For work with uninsured, 2 doctors are honored

Partnership for a Healthier Carroll County recognizes physicians' accomplishments


Some may gravitate toward the lucrative side of medicine, but not Dr. Daniel Aukerman or Dr. Sharon Y. Alongi. These two Carroll County physicians each, in their own ways, live out a common mission: treating indigent people who would otherwise lack access to medical care.

For their work with uninsured and mentally ill patients, Aukerman and Alongi were recently honored by the nonprofit Partnership for a Healthier Carroll County.

Aukerman learned at an early age to help make the world a better place.

His parents, the late Dale H. Aukerman, who was a Church of the Brethren minister, and Ruth Aukerman, an elementary school art teacher, were peace activists who demonstrated against wars, apartheid, the death penalty and nuclear arms.

Aukerman, 39, didn't enter medicine for the money. He has cared for the destitute, both in the United States and abroad. For those efforts, he recently received both the local award and one from the state. "It feels very nice to be honored," Aukerman said. "It's also always a reminder of how much there is to do, how much need there is to address."

Since receiving those awards, he hasn't stopped moving. He attended a United Nations conference in New York on AIDS. The week before that, he traveled to Africa to help improve faith-based medical assistance. In Malawi, he worked on countering the "brain drain" - when local doctors leave for better-paying work abroad. In Kenya, he visited a rural hospital that has started a credit union to help retain health care staff.

"There's so much need overseas," Aukerman said. Throughout his career, from medical school in New Mexico to work in Latin America and Africa, to his experience at clinics in Lancaster, Pa., and in Westminster, Aukerman has devoted himself to marginalized patients - immigrants, the uninsured, the rural poor.

The Governor's Commission on Hispanic Affairs recently honored him for his work with Spanish-speaking immigrants at the Access Carroll clinic in Westminster. At the awards banquet, he wore a bolo tie fastened with a turquoise and silver clasp - a memento from working in New Mexico, where he honed his Spanish.

With the county's growing Hispanic population, Aukerman has been in demand since the Access Carroll clinic opened in February 2005. He volunteers there Thursday afternoons. Using Spanish, he communicates with patients from Mexico, El Salvador and the Dominican Republic.

"As English speakers, we wouldn't want to go to someone who speaks only Spanish," Aukerman said.

He volunteers on top of a full-time job at the Brethren Service Center in New Windsor. For the last two years there, he has worked as vice president for international program development for Interchurch Medical Assistance Inc. It's a perfect fit for the family physician, who also holds a public health degree in international development.

His sense of mission has led him around the globe, from Latin America to Africa. At a rural hospital in Kenya, he worked as the sole doctor.

"I did things I wouldn't otherwise in the states," Aukerman said. "C-sections, twin births. You're always in demand. One doctor does everything there."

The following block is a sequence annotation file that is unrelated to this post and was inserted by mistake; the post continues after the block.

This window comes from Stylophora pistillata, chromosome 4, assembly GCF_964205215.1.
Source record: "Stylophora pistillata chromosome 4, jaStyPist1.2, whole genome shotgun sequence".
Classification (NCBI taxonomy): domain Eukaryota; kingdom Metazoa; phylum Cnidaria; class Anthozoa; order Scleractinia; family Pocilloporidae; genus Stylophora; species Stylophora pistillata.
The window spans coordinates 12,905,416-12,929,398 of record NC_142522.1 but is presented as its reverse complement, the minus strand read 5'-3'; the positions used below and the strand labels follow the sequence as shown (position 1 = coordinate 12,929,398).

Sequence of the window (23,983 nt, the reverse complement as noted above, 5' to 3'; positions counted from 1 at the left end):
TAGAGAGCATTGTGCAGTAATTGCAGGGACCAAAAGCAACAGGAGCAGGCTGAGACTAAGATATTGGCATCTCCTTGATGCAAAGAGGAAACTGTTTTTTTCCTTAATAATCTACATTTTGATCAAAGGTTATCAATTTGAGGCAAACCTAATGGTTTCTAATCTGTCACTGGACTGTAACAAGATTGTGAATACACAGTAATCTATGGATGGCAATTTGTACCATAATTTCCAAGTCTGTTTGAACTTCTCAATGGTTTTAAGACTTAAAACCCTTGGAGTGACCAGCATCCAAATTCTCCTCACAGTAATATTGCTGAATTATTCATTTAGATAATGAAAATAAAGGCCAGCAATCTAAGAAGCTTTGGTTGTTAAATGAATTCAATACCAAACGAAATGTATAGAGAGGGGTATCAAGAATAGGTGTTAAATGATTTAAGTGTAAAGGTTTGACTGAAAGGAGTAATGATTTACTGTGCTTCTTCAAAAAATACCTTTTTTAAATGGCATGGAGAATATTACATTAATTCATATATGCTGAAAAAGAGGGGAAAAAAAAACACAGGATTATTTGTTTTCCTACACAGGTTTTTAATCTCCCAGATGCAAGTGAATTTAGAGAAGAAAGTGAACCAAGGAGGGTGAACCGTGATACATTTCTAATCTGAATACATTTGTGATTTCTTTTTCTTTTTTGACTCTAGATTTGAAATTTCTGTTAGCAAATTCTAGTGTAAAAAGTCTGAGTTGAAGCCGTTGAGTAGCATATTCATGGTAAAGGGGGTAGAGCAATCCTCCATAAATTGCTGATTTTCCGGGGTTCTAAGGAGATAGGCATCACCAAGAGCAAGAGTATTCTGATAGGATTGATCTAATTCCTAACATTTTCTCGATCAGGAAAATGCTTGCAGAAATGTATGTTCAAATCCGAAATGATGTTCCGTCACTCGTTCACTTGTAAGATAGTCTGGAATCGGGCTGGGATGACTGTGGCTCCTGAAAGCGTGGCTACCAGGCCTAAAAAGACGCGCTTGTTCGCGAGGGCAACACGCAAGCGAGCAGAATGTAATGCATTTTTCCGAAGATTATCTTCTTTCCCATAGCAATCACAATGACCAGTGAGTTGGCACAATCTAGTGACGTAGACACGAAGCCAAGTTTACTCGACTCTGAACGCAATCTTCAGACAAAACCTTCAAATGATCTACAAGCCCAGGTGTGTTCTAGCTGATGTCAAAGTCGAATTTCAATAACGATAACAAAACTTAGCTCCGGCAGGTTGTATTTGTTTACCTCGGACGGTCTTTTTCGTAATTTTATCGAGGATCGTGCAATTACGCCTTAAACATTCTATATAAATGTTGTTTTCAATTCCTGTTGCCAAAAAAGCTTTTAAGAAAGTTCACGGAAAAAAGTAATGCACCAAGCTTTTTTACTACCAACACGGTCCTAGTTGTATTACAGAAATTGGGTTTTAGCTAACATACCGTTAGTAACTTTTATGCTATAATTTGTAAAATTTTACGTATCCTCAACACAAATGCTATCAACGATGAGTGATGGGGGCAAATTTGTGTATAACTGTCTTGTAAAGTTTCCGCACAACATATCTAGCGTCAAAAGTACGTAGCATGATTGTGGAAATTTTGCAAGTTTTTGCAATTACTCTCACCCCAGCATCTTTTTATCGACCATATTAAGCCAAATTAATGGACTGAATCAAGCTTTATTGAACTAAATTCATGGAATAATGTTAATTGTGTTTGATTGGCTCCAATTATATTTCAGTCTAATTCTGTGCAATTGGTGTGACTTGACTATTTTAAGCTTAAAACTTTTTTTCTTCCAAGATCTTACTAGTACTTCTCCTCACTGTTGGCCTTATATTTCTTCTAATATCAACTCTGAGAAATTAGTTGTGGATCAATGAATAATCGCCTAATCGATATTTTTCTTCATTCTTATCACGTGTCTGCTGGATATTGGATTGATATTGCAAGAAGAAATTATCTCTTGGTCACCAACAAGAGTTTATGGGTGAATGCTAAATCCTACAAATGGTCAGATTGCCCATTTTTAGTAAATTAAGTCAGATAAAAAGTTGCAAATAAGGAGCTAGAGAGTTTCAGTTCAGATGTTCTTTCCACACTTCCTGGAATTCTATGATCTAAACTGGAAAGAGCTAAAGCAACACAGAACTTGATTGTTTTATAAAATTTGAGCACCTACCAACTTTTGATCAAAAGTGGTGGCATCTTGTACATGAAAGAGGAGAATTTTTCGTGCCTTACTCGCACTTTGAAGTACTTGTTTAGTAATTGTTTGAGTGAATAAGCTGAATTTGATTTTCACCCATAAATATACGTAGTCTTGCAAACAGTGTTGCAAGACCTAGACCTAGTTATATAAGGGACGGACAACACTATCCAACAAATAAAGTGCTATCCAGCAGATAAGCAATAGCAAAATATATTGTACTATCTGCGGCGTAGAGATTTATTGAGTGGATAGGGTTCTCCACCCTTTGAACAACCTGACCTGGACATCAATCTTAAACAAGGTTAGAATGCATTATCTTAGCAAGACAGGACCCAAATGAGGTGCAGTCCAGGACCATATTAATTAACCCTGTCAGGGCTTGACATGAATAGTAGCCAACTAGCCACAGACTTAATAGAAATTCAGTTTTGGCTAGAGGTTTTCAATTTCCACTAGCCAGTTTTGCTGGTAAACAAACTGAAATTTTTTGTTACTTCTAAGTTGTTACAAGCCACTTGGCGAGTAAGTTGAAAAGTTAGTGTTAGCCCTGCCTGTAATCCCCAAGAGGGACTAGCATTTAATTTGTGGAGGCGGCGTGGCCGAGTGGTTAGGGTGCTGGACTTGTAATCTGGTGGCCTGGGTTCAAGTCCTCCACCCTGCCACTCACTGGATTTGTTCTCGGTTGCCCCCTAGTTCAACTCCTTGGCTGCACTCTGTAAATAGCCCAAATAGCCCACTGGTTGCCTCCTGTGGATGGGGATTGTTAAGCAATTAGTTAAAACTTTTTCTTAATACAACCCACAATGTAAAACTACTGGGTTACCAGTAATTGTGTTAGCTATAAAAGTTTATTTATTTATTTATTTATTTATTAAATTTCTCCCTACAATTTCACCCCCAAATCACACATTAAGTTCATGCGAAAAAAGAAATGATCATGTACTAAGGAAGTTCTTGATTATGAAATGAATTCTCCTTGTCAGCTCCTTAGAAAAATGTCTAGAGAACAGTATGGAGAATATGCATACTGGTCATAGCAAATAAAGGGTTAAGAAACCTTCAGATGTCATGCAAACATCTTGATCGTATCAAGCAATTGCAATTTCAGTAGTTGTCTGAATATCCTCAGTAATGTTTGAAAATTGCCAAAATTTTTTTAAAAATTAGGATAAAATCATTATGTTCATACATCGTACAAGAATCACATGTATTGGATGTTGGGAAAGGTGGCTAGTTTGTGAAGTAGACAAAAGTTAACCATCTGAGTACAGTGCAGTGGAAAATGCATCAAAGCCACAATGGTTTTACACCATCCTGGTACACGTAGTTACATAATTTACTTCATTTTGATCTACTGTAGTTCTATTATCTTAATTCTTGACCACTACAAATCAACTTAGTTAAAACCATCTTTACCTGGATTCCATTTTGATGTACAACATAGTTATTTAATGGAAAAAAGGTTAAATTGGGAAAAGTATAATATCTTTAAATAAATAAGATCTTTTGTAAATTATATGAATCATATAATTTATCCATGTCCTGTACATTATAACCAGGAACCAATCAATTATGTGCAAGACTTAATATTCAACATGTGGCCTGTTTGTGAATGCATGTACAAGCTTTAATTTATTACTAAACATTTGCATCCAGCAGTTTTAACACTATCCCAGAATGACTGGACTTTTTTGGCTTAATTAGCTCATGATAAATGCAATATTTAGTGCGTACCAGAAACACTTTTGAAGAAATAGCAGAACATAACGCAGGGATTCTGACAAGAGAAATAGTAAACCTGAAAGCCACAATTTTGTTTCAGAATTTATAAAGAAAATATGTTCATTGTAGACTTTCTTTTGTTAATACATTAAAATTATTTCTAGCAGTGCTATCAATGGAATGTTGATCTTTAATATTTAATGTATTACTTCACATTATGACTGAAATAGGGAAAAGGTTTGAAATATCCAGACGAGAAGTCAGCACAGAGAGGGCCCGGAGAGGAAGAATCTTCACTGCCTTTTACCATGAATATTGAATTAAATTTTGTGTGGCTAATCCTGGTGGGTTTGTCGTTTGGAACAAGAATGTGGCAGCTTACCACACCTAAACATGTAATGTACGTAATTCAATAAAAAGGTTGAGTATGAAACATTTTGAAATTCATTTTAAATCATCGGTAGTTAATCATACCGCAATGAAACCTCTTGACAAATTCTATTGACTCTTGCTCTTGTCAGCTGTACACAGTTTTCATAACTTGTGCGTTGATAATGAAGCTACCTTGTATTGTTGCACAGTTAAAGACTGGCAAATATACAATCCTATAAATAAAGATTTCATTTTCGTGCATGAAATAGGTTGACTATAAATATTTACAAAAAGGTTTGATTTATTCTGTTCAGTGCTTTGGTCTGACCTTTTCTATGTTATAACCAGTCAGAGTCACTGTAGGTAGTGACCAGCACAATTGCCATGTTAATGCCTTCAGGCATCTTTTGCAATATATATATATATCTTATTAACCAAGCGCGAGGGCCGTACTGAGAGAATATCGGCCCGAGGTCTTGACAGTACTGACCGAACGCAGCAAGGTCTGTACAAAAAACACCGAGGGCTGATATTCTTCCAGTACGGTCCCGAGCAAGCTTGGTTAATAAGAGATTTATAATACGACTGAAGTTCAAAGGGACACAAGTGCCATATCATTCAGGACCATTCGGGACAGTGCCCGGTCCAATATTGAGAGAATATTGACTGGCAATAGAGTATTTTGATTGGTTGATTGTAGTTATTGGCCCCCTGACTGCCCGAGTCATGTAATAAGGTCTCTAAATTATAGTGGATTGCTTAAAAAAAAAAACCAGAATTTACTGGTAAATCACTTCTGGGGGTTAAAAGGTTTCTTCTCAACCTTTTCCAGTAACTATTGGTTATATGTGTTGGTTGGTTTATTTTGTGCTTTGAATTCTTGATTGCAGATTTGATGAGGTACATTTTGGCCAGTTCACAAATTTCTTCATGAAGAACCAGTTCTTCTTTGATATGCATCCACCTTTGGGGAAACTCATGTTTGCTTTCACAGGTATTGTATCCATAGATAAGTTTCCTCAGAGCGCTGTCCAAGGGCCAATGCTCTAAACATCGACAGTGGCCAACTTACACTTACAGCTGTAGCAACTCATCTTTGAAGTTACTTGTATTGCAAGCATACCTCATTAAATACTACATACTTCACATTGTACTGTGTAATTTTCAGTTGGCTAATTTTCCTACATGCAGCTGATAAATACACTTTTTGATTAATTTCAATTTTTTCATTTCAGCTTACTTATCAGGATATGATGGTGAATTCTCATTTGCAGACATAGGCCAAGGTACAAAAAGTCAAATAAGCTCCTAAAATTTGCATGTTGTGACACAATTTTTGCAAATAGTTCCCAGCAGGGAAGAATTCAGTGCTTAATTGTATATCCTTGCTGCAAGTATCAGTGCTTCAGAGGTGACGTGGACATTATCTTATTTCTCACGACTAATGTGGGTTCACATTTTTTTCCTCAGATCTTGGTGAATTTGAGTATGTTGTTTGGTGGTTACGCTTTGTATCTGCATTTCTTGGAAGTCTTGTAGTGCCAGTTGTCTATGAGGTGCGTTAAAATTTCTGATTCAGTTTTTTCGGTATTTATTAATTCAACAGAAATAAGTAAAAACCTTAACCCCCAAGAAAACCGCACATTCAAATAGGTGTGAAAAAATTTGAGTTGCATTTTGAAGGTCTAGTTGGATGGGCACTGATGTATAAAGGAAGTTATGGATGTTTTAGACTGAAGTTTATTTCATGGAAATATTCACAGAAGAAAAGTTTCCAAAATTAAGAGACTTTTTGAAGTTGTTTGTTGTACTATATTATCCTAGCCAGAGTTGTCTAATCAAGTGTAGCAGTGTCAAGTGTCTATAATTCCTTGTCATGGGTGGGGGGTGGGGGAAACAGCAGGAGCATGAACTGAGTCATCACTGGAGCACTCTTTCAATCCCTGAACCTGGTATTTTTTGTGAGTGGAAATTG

For Alongi, her initiation into caring for the neglected began as a medical student in New York City, where she served a rotation in a chronic psychiatric ward.

"I said, `I'm going to take the most physically repulsive person I can find,'" Alongi said. "She may have not gained one thing from me, but I gained so much from her. I figured if I could take care of her, I could take care of anybody."

More than 20 years later, Alongi has received the Dr. Janet Neslen Award for the sense of charity she has shown to the mentally and physically disabled. Since 1994, she has volunteered with the mobile Mission of Mercy medical clinic in Westminster. She also opens her local family practice to poor patients who lack insurance. Alongi even makes house calls, when necessary.

"She has one of the greatest hearts in all the world and would never refuse anybody," said Dr. Elizabeth M. Ruff, Carroll County's deputy health officer.

Prior to attending medical school in Grenada, Alongi worked as a nurse at a University of Maryland hospital and as a nurse practitioner in the emergency room at Johns Hopkins Hospital.

As a medical resident, she was introduced to Carroll County in the late 1980s by Ruff - her neighbor in Baltimore at the time.

"She was examining a child, and I was looking out the window the whole time, thinking this is where I belong," Alongi said of her first day in the county.

But Mother Theresa almost stole Alongi away. After finishing her residency in Ocean City, she was one of a handful of Americans that Mother Theresa invited to work in Calcutta.

Instead, Alongi made the difficult decision to start practicing medicine in Westminster. She still has the rosary Mother Theresa blessed for her.

"To me, it's not a career," Alongi said. "It's a vocation."

Her vision complements that of Mission of Mercy, where Alongi has cared for the uninsured and working poor since the clinic opened.

"They've taught me how to give medical care with love," Alongi said. "We don't need the rich and famous, but just anyone who needs care."

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